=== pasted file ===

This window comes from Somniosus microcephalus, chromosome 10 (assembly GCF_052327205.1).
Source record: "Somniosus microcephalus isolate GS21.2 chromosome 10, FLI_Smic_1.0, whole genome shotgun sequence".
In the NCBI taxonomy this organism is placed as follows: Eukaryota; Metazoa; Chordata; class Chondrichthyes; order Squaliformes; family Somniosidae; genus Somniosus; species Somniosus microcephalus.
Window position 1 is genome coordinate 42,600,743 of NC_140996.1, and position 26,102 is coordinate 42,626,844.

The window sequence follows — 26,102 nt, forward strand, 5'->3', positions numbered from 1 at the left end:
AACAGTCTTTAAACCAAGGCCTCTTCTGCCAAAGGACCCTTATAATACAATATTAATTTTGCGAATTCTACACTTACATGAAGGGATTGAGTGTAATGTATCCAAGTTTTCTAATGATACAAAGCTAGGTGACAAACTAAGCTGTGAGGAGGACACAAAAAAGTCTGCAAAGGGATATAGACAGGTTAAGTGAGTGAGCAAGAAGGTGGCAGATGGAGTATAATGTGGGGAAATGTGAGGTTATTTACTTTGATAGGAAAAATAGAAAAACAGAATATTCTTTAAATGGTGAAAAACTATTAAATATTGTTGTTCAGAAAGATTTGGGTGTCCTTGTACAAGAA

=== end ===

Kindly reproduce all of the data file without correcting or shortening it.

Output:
This window comes from Somniosus microcephalus, chromosome 10 (assembly GCF_052327205.1).
Source record: "Somniosus microcephalus isolate GS21.2 chromosome 10, FLI_Smic_1.0, whole genome shotgun sequence".
In the NCBI taxonomy this organism is placed as follows: Eukaryota; Metazoa; Chordata; class Chondrichthyes; order Squaliformes; family Somniosidae; genus Somniosus; species Somniosus microcephalus.
Window position 1 is genome coordinate 42,600,743 of NC_140996.1, and position 26,102 is coordinate 42,626,844.

The window sequence follows — 26,102 nt, forward strand, 5'->3', positions numbered from 1 at the left end:
AACAGTCTTTAAACCAAGGCCTCTTCTGCCAAAGGACCCTTATAATACAATATTAATTTTGCGAATTCTACACTTACATGAAGGGATTGAGTGTAATGTATCCAAGTTTTCTAATGATACAAAGCTAGGTGACAAACTAAGCTGTGAGGAGGACACAAAAAAGTCTGCAAAGGGATATAGACAGGTTAAGTGAGTGAGCAAGAAGGTGGCAGATGGAGTATAATGTGGGGAAATGTGAGGTTATTTACTTTGATAGGAAAAATAGAAAAACAGAATATTCTTTAAATGGTGAAAAACTATTAAATATTGTTGTTCAGAAAGATTTGGGTGTCCTTGTACAAGAA